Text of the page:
Europe to Amer­ica: Your strong love of air con­di­tion­ing is stupid and self­ish

The Washington Post Sunday - - THE WORLD - RICK NOACK  rick.noack@wash­

The weather in Wash­ing­ton and Ber­lin has been pretty sim­i­lar this month: hot and hu­mid. There is one strik­ing dif­fer­ence be­tween the U.S. and Ger­man cap­i­tals, though: Whereas many Amer­i­cans would prob­a­bly never con­sider liv­ing or work­ing in build­ings with­out air-con­di­tion­ing, many Ger­mans think life with­out cli­mate con­trol is far su­pe­rior.

The di­vide tran­scends Ber­lin and D.C.: Many Euro­pean vis­i­tors com­plain about the “freez­ing cold” tem­per­a­tures in­side U.S. buses and ho­tels. Amer­i­can tourists on the other side of the At­lantic, mean­while, are stunned by Euro­peans’ ap­par­ent abil­ity to cope with heat, whether at work or home.

Over­all, it’s safe to say that Europe thinks Amer­ica’s love of air con­di­tion­ing verges on daft. Euro­peans have won­dered about this par­tic­u­lar U.S. ad­dic­tion for a while now: In 1992, Cam­bridge Univer­sity Pro­fes­sor Gwyn Prins called it the coun­try’s “most per­va­sive and least-no­ticed epi­demic,” ac­cord­ing to the Econ­o­mist. And the En­vi­ron­men­tal Pro­tec­tion Agency re­ports that it is worse now: U.S. de­mand for air con­di­tion­ing has in­creased over the past decades.

Ac­cord­ing to cli­mate-con­trol re­searcher Stan Cox, the United States con­sumes more en­ergy for air con­di­tion­ing than any other coun­try. In many parts of the world, eco­nomic un­der­de­vel­op­ment might be to blame for the rel­a­tive rar­ity of air con­di­tion­ing. But that doesn’t ex­plain the ridicule and crit­i­cism di­rected at Amer­i­cans by Euro­peans.

It’s true that North­ern Europe is colder than most U.S. re­gions and that some Euro­pean coun­tries, such as Italy or Spain, have in­creased their use of air con­di­tion­ing. “The U.S. is some­what un­usual in be­ing a wealthy na­tion, much of whose pop­u­la­tion lives in very warm, hu­mid re­gions,” Cox wrote in an e-mail. How­ever, the dif­fer­ences in av­er­age tem­per­a­tures are un­likely to be the only rea­son for Euro­peans’ aver­sion to cool­ing sys­tems. It’s also about cul­tural dif­fer­ences.

Whereas Amer­i­cans pre­fer an av­er­age tem­per­a­ture of 70 de­grees, Euro­peans find that too cold, said Michael Si­vak of the Univer­sity of Michi­gan. “Amer­i­cans tend to keep their ther­mostats at the same tem­per­a­ture all year around. In con­trast, Euro­peans tend to set their ther­mostats higher in sum­mer and lower in win­ter. Con­se­quently, while in­doors, Euro­peans wear sweaters in win­ter, while Amer­i­cans wear sweaters in sum­mer.”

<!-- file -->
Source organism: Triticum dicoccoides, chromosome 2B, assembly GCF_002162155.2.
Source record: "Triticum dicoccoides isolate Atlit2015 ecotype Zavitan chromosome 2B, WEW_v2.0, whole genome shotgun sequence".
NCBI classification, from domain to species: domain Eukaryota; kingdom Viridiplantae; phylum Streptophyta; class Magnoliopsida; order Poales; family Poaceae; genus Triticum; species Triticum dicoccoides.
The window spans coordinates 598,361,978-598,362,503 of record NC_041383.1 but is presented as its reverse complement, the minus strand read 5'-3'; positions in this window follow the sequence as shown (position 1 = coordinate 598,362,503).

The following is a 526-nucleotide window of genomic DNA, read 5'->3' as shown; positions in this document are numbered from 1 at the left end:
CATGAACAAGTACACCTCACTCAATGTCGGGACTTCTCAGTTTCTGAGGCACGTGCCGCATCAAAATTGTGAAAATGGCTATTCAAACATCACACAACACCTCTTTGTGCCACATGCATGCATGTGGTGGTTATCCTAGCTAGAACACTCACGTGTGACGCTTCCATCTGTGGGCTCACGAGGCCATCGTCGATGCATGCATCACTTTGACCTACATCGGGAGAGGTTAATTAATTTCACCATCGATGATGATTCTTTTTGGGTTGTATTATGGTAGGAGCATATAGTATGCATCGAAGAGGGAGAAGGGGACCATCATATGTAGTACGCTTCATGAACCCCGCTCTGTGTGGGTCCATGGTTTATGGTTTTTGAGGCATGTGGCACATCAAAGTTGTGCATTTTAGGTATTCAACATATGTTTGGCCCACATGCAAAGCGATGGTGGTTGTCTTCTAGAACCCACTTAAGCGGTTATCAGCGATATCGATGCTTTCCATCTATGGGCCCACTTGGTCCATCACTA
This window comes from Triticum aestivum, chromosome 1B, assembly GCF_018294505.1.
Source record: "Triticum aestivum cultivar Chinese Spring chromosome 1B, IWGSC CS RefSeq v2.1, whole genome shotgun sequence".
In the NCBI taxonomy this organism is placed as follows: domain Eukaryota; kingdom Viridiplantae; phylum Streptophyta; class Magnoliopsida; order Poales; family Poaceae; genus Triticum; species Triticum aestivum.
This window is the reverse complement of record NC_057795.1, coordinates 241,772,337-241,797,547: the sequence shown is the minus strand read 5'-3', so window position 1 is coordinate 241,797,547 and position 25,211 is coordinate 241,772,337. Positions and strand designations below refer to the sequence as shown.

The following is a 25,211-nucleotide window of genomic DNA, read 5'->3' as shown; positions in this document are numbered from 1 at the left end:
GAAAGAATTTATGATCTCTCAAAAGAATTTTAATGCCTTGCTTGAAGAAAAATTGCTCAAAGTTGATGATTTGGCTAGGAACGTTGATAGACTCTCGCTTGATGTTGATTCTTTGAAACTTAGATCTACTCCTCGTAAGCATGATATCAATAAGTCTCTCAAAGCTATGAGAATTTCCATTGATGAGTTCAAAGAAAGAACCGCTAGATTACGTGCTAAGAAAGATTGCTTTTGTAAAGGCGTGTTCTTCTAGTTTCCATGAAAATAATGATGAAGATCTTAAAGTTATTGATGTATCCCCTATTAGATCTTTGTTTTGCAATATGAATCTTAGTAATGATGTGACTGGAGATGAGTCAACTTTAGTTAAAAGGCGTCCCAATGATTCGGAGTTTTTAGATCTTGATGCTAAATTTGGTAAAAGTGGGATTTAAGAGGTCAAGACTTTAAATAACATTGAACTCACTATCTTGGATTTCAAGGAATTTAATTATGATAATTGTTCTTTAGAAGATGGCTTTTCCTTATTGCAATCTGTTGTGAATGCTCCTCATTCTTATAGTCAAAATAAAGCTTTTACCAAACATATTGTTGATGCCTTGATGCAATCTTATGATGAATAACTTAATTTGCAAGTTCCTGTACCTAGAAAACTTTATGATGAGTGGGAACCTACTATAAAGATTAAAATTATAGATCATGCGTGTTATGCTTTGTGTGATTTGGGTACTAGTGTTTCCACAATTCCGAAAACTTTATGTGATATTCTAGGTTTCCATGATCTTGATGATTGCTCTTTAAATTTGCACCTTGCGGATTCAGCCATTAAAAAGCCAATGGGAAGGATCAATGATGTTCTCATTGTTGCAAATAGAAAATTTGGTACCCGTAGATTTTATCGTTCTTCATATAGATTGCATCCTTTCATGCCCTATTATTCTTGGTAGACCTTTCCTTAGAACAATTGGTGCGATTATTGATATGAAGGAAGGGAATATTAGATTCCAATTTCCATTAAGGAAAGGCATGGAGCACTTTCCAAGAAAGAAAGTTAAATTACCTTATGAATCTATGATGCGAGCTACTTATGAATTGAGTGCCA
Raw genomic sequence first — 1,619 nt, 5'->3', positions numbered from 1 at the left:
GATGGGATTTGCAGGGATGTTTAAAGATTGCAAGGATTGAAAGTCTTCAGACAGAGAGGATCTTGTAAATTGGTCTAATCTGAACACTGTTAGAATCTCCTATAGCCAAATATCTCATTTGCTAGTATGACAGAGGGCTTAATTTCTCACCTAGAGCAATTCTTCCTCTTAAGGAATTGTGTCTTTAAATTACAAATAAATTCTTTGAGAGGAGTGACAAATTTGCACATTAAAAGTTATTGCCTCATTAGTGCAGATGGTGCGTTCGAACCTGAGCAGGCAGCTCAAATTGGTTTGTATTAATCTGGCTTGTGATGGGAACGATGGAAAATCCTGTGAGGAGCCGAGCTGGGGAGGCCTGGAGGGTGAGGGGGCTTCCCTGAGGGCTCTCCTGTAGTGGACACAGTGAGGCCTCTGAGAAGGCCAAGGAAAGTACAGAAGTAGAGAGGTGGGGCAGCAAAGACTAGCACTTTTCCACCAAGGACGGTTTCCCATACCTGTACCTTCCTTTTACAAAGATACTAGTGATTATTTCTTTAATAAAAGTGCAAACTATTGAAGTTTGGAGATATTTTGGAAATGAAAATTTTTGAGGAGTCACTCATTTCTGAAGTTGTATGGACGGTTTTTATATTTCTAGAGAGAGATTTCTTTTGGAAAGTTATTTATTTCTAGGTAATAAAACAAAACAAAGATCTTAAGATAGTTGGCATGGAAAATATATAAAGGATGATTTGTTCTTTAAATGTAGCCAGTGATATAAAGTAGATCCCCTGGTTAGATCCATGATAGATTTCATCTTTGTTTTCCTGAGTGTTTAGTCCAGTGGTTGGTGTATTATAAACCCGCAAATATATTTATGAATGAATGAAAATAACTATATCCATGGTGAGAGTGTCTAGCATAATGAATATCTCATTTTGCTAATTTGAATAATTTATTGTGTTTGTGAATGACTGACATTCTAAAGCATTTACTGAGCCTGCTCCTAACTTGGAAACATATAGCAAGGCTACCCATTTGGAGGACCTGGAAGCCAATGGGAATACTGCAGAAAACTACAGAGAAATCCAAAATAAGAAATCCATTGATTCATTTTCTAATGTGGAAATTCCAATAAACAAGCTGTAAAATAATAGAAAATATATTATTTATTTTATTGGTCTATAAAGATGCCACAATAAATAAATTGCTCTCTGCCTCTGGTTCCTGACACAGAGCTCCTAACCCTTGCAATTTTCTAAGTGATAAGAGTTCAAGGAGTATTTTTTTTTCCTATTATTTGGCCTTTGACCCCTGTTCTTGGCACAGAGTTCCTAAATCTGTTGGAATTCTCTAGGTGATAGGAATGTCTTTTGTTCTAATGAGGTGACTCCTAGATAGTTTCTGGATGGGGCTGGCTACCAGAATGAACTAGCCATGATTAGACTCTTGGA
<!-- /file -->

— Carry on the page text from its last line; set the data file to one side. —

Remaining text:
Another fac­tor is Euro­peans’ acute aware­ness of cli­mate change. Ac­cord­ing to a 2014 sur­vey, a ma­jor­ity of Euro­peans would wel­come more ac­tion to stop global warm­ing. Two-thirds of all E.U. cit­i­zens said that economies should be trans­formed in an en­vi­ron­men­tally friendly man­ner. Cool­ing uses much more en­ergy than heat­ing, which is why many Euro­peans say they don’t mind sweat­ing for a few days if it will help head off con­tin­u­ous suf­fer­ing un­der the ef­fects of global warm­ing in the fu­ture.

To be sure, even Euro­peans have to ac­knowl­edge the ad­van­tages of air con­di­tion­ing: Stud­ies show that cool­ing im­proves work ef­fi­ciency and sleep pat­terns in sum­mer and may even re­duce mor­tal­ity. Why would Euro­peans choose to forgo such ben­e­fits?

It turns out that air con­di­tion­ing isn’t the only way to keep cool. E.U. reg­u­la­tions force com­pa­nies to build more en­ergy-ef­fi­cient work spa­ces, ac­cord­ing to the New York Times. Cool air can be pumped up from un­der­ground, and ex­te­rior walls can be made more heat-re­sis­tant. Think of those thick brick walls most Euro­pean homes boast.

Amer­i­cans’ air-con­di­tion­ing ad­dic­tion may also have a long- term neg­a­tive side ef­fect: It will make it harder for the United States to ask other coun­tries to ab­stain from us­ing it to save en­ergy.

“The bot­tom line is that Amer­ica’s a big, rich, hot coun­try,” Cox wrote. “But if the se­cond, fourth, and fifth most pop­u­lous na­tions — In­dia, In­done­sia, and Brazil, all hot and hu­mid — were to use as much en­ergy per capita for air con­di­tion­ing as does the U.S., it would re­quire 100 per­cent of those coun­tries’ elec­tric­ity sup­plies, plus all of the elec­tric­ity gen­er­ated by Mex­ico, the U.K., Italy, and the en­tire con­ti­nent of Africa.”

That’s not an un­likely sce­nario: In 2007, 2 per­cent of In­dian house­holds had air con­di­tion­ing, but the num­ber has sky­rock­eted since.

“In metropoli­tan Mum­bai alone, the large pop­u­la­tion and hot cli­mate com­bine to cre­ate a po­ten­tial en­ergy de­mand for cool­ing that is about a quar­ter of the cur­rent de­mand of the en­tire United States,” Si­vak con­cluded in a pa­per pub­lished by the Amer­i­can Sci­en­tist.

“If ev­ery­one were to adopt the U.S.’s air-con­di­tion­ing life­style, en­ergy use could rise ten­fold by 2050,” Cox added, re­fer­ring to the 87 per­cent of Amer­i­can house­holds with air con­di­tion­ing. Given that most of the world’s boom­ing cities are in trop­i­cal places and that none of them has so far em­u­lated the Euro­pean approach to air con­di­tion­ing, such cal­cu­la­tions raise jus­ti­fied con­cern.


A cus­tomer browses air-con­di­tion­ing units in Thes­sa­loniki, Greece. Euro­peans tend to frown on them, par­tially due to cul­tural bias.

Newspapers in English

Newspapers from USA

© PressReader. All rights reserved.